Alghad Press quoted Mohamed al-Bayati, chairman of the security committee of Nineveh council, saying that “truck owners have been transferring war remnants from the province to Kurdistan Region”, urging authorities to investigate the issue.
The website quoted a security source in the province saying that “Kurdish businessmen take those remnants for unknown reasons after agreement with the local government and some senior officers”.
On Wednesday, Pehr Lodhammar, a senior official at the United Nation’s Mine Action Service (UNMAS) two-thirds of explosives used in the war against Islamic State militants in Nineveh’s Mosul were thought to be buried under debris.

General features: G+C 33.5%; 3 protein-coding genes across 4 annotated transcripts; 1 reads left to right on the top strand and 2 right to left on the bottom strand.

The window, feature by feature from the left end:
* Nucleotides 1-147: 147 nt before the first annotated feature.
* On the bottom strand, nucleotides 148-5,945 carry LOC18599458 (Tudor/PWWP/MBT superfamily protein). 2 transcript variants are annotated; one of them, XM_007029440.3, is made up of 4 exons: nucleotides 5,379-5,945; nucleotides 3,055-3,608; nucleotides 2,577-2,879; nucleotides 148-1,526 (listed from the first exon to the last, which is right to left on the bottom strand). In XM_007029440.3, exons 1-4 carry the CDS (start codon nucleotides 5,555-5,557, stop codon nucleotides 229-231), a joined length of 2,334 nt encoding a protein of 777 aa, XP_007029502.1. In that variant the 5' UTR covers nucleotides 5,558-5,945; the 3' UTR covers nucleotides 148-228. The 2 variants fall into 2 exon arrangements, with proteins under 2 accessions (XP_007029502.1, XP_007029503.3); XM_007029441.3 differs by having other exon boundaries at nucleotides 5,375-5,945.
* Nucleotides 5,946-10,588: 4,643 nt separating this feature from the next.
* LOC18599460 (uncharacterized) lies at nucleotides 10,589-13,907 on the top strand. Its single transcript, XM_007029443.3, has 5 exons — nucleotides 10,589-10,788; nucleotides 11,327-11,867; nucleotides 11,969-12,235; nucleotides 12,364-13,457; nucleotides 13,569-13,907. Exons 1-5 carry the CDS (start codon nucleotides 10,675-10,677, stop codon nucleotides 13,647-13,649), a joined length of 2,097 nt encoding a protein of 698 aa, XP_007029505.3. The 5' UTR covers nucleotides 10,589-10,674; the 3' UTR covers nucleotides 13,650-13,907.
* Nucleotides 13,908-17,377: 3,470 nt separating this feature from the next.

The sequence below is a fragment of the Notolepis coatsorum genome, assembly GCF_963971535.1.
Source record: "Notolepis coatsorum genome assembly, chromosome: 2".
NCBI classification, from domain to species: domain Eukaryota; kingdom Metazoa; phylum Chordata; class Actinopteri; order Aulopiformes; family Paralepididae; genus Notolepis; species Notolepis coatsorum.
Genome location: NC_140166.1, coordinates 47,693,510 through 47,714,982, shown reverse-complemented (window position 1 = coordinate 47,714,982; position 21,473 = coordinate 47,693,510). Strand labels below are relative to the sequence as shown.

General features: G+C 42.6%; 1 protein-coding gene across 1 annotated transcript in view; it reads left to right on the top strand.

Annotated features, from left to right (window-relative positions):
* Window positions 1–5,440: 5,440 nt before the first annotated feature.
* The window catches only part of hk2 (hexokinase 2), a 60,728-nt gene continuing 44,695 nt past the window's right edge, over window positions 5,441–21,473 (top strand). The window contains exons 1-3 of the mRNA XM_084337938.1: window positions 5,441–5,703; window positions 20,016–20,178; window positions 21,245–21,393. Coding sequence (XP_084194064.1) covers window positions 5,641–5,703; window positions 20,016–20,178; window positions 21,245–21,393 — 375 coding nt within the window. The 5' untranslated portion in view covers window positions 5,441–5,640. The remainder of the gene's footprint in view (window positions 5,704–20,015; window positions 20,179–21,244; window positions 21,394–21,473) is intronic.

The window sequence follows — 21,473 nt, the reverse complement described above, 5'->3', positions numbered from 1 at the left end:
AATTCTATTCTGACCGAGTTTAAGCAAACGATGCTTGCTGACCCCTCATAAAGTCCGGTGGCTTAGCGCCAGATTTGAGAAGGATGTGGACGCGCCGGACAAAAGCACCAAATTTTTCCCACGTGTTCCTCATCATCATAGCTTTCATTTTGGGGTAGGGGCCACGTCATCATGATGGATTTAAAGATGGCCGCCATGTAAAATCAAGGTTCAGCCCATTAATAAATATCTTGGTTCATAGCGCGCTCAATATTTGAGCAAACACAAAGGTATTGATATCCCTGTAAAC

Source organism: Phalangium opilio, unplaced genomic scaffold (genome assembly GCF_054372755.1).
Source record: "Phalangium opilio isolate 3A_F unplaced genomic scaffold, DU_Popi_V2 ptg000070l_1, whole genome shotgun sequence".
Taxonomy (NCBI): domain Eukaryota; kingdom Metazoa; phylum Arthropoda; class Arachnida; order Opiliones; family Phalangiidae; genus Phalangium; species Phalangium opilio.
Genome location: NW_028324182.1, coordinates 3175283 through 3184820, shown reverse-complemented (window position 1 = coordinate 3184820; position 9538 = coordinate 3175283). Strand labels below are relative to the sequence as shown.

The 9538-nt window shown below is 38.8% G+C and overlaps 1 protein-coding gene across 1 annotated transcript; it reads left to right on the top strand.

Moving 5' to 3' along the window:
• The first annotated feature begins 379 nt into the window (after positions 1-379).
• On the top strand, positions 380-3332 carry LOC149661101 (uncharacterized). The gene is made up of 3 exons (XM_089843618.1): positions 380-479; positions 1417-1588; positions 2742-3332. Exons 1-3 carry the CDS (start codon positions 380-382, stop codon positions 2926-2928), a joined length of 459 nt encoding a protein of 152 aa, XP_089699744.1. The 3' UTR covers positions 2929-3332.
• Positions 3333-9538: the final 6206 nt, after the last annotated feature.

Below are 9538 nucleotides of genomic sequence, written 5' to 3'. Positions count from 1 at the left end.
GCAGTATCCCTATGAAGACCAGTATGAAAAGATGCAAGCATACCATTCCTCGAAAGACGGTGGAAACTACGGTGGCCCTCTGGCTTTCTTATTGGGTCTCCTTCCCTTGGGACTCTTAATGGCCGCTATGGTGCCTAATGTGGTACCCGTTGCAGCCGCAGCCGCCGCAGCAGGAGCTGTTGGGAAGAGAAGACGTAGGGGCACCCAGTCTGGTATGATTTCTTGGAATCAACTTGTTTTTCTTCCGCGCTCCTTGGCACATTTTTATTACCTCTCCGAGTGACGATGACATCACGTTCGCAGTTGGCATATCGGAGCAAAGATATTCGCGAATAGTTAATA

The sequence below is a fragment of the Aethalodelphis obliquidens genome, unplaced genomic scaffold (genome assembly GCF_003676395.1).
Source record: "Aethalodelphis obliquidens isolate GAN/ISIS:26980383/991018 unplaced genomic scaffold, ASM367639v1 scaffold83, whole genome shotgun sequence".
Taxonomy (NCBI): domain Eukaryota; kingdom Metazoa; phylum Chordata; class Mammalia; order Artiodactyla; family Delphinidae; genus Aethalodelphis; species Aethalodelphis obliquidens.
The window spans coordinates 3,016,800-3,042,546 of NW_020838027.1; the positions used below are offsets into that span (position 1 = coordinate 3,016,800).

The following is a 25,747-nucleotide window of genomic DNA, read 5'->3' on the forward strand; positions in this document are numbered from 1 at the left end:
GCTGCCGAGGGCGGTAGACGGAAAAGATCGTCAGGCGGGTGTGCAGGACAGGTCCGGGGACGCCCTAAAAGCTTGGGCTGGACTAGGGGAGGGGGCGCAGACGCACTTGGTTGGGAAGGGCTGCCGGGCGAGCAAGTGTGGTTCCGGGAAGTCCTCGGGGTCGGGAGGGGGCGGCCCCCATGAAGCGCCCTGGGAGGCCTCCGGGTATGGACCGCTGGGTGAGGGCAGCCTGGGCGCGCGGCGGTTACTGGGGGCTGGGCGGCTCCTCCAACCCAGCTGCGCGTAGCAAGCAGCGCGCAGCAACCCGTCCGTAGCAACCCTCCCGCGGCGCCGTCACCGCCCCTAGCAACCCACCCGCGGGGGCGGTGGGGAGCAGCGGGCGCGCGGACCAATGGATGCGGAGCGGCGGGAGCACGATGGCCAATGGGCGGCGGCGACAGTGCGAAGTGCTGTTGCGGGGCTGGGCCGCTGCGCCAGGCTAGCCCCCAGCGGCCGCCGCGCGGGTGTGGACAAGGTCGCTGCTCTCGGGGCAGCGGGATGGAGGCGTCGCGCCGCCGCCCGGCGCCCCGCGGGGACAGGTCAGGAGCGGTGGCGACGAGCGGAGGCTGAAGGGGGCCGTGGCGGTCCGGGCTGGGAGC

In 2017, UNMAS said it removed 45,000 explosive remnants and 750 improvised explosive devices (IEDs) across Iraq, including over 25,000 in western Mosul alone.
Several civilians have been killed or wounded when unexploded devices went off at areas retaken from IS over the past months.
Iraqi and Kurdish forces engaged in a military standoff last October when the Iraqi government decided to take over territories disputed with Kurdistan Regional Government in response to an independence poll run by the region a few weeks earlier. The Iraqi campaign ended with taking over oil fields and government facilities at disputed areas.